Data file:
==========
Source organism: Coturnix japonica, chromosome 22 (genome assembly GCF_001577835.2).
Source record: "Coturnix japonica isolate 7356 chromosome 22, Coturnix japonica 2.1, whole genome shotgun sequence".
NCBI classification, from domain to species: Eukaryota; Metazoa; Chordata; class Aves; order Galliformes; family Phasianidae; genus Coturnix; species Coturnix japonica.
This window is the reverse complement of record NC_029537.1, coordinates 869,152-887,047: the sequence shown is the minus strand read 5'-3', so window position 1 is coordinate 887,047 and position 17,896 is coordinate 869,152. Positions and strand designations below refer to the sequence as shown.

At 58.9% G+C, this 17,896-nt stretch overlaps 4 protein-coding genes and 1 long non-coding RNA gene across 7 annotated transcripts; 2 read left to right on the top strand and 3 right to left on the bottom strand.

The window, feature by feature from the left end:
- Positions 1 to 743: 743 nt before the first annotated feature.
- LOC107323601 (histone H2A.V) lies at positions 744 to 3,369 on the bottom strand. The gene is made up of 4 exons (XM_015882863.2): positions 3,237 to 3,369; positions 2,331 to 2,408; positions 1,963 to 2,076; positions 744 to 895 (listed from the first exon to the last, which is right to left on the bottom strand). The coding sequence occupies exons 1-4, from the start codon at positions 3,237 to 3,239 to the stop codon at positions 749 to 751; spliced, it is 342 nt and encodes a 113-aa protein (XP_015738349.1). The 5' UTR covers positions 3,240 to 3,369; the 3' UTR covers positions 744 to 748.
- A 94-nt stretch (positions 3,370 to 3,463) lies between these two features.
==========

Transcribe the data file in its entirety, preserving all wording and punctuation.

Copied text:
Source organism: Coturnix japonica, chromosome 22 (genome assembly GCF_001577835.2).
Source record: "Coturnix japonica isolate 7356 chromosome 22, Coturnix japonica 2.1, whole genome shotgun sequence".
NCBI classification, from domain to species: Eukaryota; Metazoa; Chordata; class Aves; order Galliformes; family Phasianidae; genus Coturnix; species Coturnix japonica.
This window is the reverse complement of record NC_029537.1, coordinates 869,152-887,047: the sequence shown is the minus strand read 5'-3', so window position 1 is coordinate 887,047 and position 17,896 is coordinate 869,152. Positions and strand designations below refer to the sequence as shown.

At 58.9% G+C, this 17,896-nt stretch overlaps 4 protein-coding genes and 1 long non-coding RNA gene across 7 annotated transcripts; 2 read left to right on the top strand and 3 right to left on the bottom strand.

The window, feature by feature from the left end:
- Positions 1 to 743: 743 nt before the first annotated feature.
- LOC107323601 (histone H2A.V) lies at positions 744 to 3,369 on the bottom strand. The gene is made up of 4 exons (XM_015882863.2): positions 3,237 to 3,369; positions 2,331 to 2,408; positions 1,963 to 2,076; positions 744 to 895 (listed from the first exon to the last, which is right to left on the bottom strand). The coding sequence occupies exons 1-4, from the start codon at positions 3,237 to 3,239 to the stop codon at positions 749 to 751; spliced, it is 342 nt and encodes a 113-aa protein (XP_015738349.1). The 5' UTR covers positions 3,240 to 3,369; the 3' UTR covers positions 744 to 748.
- A 94-nt stretch (positions 3,370 to 3,463) lies between these two features.